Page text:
Bank Secrecy Act
of Currency or Monetary Instruments Reporting—Overview
Objective. Assess the bank’s compliance with statutory and regulatory requirements for the reporting of international shipments of currency or monetary instruments.
Each person129 (including a bank) who physically transports, mails, or ships currency or monetary instruments in excess of $10,000 at one time out of or into the United States (and each person who causes such transportation, mailing, or shipment) must file a Report of International Transportation of Currency or Monetary Instruments (CMIR) (FinCEN Form 105).130 A CMIR must be filed with the appropriate Bureau of Customs and Border Protection officer or with the commissioner of Customs at the time of entry into or departure from the United States. When a person receives currency or monetary instruments in an amount exceeding $10,000 at one time that have been shipped from any place outside the United States, a CMIR must be filed with the appropriate Bureau of Customs and Border Protection officer or with the commissioner of Customs within 15 days of receipt of the instruments (unless a report has already been filed). The report is to be completed by or on behalf of the person requesting transfer of the currency or monetary instruments. However, banks are not required to report these items if they are mailed or shipped through the postal service or by common carrier.131 In addition, a commercial bank or trust company organized under the laws of any state or of the United States is not required to report overland shipments of currency or monetary instruments if they are shipped to or received from an established customer maintaining a deposit relationship with the bank and if the bank reasonably concludes the amounts do not exceed what is commensurate with the customary conduct of the business, industry, or profession of the customer concerned.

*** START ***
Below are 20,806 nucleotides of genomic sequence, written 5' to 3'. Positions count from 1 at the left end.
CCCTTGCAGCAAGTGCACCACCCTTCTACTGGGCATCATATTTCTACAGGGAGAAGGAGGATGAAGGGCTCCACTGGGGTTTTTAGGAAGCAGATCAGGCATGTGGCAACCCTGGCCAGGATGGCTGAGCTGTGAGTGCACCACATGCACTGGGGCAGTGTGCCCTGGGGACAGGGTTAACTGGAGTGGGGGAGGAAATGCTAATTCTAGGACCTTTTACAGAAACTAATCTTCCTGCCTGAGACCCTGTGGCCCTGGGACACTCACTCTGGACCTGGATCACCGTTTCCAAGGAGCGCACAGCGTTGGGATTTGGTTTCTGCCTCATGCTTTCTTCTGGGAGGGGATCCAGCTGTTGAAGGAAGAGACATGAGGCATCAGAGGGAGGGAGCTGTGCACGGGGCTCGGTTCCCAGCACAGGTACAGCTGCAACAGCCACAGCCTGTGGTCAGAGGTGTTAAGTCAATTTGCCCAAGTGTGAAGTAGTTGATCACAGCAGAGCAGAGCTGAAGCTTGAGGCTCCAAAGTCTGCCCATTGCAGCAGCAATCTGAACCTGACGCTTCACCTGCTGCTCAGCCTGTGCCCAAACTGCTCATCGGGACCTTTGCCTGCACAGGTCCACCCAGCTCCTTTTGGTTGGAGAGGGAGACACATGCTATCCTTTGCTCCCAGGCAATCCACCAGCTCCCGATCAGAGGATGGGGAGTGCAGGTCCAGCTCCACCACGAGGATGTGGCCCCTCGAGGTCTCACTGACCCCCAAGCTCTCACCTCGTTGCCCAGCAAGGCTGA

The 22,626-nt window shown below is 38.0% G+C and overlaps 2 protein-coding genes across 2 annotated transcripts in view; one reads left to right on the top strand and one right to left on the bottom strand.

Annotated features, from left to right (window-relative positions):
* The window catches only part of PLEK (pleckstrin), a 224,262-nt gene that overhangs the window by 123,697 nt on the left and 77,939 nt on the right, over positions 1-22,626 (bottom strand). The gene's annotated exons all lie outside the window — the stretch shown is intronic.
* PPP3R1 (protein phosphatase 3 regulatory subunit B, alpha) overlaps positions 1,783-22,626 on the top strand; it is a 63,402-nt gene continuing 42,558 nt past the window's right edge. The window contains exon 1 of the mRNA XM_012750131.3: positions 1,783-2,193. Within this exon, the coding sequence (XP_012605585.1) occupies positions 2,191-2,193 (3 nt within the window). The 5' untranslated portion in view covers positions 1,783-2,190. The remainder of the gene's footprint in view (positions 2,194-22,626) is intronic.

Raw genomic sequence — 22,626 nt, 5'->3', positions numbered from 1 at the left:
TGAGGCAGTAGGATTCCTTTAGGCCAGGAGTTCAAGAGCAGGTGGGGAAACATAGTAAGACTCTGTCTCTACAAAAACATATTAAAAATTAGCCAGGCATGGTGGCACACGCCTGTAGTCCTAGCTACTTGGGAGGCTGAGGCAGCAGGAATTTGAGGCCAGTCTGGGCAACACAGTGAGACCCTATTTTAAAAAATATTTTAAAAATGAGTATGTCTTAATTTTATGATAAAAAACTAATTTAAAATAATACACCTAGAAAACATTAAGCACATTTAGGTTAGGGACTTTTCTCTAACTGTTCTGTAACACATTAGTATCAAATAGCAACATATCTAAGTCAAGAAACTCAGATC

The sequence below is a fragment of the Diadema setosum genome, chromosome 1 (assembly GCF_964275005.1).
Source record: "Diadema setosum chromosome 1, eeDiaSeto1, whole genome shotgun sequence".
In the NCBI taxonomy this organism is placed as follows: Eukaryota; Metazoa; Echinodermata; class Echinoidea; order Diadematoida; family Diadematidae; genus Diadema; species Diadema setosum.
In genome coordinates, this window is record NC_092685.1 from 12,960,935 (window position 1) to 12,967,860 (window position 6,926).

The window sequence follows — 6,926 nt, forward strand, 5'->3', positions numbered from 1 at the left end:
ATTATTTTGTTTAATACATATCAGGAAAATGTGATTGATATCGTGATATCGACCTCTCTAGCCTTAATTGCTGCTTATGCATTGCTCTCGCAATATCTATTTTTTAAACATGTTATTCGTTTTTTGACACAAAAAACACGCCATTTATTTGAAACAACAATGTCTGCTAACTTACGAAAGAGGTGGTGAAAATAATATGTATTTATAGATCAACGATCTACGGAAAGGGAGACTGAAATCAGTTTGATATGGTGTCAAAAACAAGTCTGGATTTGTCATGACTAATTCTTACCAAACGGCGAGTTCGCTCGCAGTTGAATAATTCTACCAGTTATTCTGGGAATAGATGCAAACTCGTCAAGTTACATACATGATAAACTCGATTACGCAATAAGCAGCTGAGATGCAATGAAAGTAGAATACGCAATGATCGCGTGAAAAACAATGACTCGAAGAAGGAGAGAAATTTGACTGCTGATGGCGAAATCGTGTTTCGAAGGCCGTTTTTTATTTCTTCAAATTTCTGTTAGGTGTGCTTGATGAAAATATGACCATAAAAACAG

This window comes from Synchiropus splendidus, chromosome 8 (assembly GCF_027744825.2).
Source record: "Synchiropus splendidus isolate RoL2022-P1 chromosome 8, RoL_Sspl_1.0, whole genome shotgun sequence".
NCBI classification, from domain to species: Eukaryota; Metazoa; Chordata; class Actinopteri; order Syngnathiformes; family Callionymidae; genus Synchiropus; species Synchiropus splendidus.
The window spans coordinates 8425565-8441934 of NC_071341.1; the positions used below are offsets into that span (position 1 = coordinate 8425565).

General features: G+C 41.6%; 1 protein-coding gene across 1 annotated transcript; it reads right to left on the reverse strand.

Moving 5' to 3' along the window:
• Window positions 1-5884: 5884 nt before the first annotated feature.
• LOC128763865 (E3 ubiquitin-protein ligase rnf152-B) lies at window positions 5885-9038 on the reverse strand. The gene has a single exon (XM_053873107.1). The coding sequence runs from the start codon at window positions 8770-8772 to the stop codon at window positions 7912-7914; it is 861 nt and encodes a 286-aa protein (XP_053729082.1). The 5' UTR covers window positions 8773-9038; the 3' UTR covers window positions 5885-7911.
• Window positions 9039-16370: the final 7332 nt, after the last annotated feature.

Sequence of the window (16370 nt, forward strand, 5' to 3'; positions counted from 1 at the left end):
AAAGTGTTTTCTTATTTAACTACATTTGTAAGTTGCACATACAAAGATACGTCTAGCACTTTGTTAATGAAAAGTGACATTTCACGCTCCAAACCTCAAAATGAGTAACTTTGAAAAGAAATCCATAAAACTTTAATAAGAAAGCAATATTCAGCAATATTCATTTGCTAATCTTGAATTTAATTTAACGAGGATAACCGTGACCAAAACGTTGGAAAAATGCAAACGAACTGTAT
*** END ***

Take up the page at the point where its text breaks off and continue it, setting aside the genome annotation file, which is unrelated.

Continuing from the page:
Management should implement applicable policies, procedures, and processes for CMIR filing. Management should review the international transportation of currency and monetary instruments and determine whether a customer’s activity is usual and customary for the type of business. If not, a SAR should be considered.